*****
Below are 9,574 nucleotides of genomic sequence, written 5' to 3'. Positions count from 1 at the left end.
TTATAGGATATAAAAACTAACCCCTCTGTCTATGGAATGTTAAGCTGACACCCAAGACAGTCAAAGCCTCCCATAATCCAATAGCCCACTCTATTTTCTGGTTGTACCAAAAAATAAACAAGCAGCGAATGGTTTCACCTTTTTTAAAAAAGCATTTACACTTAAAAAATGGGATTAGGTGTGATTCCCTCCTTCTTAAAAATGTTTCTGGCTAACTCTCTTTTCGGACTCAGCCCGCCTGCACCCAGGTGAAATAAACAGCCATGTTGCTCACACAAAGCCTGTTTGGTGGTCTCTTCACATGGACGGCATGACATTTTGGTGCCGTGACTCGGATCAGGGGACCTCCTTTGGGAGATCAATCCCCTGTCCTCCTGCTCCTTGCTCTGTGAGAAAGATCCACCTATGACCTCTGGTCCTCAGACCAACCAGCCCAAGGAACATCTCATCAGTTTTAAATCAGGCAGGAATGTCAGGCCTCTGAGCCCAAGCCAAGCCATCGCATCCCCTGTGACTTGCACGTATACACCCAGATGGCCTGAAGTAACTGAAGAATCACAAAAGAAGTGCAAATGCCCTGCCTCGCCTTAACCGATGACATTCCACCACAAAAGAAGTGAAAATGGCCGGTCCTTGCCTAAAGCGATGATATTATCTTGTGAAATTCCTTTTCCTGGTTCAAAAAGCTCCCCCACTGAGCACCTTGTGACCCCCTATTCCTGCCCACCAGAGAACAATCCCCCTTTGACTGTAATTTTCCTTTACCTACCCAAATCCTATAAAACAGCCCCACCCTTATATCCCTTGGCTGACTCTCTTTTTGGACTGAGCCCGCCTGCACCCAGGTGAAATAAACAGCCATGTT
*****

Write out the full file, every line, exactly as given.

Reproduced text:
Below are 9,574 nucleotides of genomic sequence, written 5' to 3'. Positions count from 1 at the left end.
TTATAGGATATAAAAACTAACCCCTCTGTCTATGGAATGTTAAGCTGACACCCAAGACAGTCAAAGCCTCCCATAATCCAATAGCCCACTCTATTTTCTGGTTGTACCAAAAAATAAACAAGCAGCGAATGGTTTCACCTTTTTTAAAAAAGCATTTACACTTAAAAAATGGGATTAGGTGTGATTCCCTCCTTCTTAAAAATGTTTCTGGCTAACTCTCTTTTCGGACTCAGCCCGCCTGCACCCAGGTGAAATAAACAGCCATGTTGCTCACACAAAGCCTGTTTGGTGGTCTCTTCACATGGACGGCATGACATTTTGGTGCCGTGACTCGGATCAGGGGACCTCCTTTGGGAGATCAATCCCCTGTCCTCCTGCTCCTTGCTCTGTGAGAAAGATCCACCTATGACCTCTGGTCCTCAGACCAACCAGCCCAAGGAACATCTCATCAGTTTTAAATCAGGCAGGAATGTCAGGCCTCTGAGCCCAAGCCAAGCCATCGCATCCCCTGTGACTTGCACGTATACACCCAGATGGCCTGAAGTAACTGAAGAATCACAAAAGAAGTGCAAATGCCCTGCCTCGCCTTAACCGATGACATTCCACCACAAAAGAAGTGAAAATGGCCGGTCCTTGCCTAAAGCGATGATATTATCTTGTGAAATTCCTTTTCCTGGTTCAAAAAGCTCCCCCACTGAGCACCTTGTGACCCCCTATTCCTGCCCACCAGAGAACAATCCCCCTTTGACTGTAATTTTCCTTTACCTACCCAAATCCTATAAAACAGCCCCACCCTTATATCCCTTGGCTGACTCTCTTTTTGGACTGAGCCCGCCTGCACCCAGGTGAAATAAACAGCCATGTT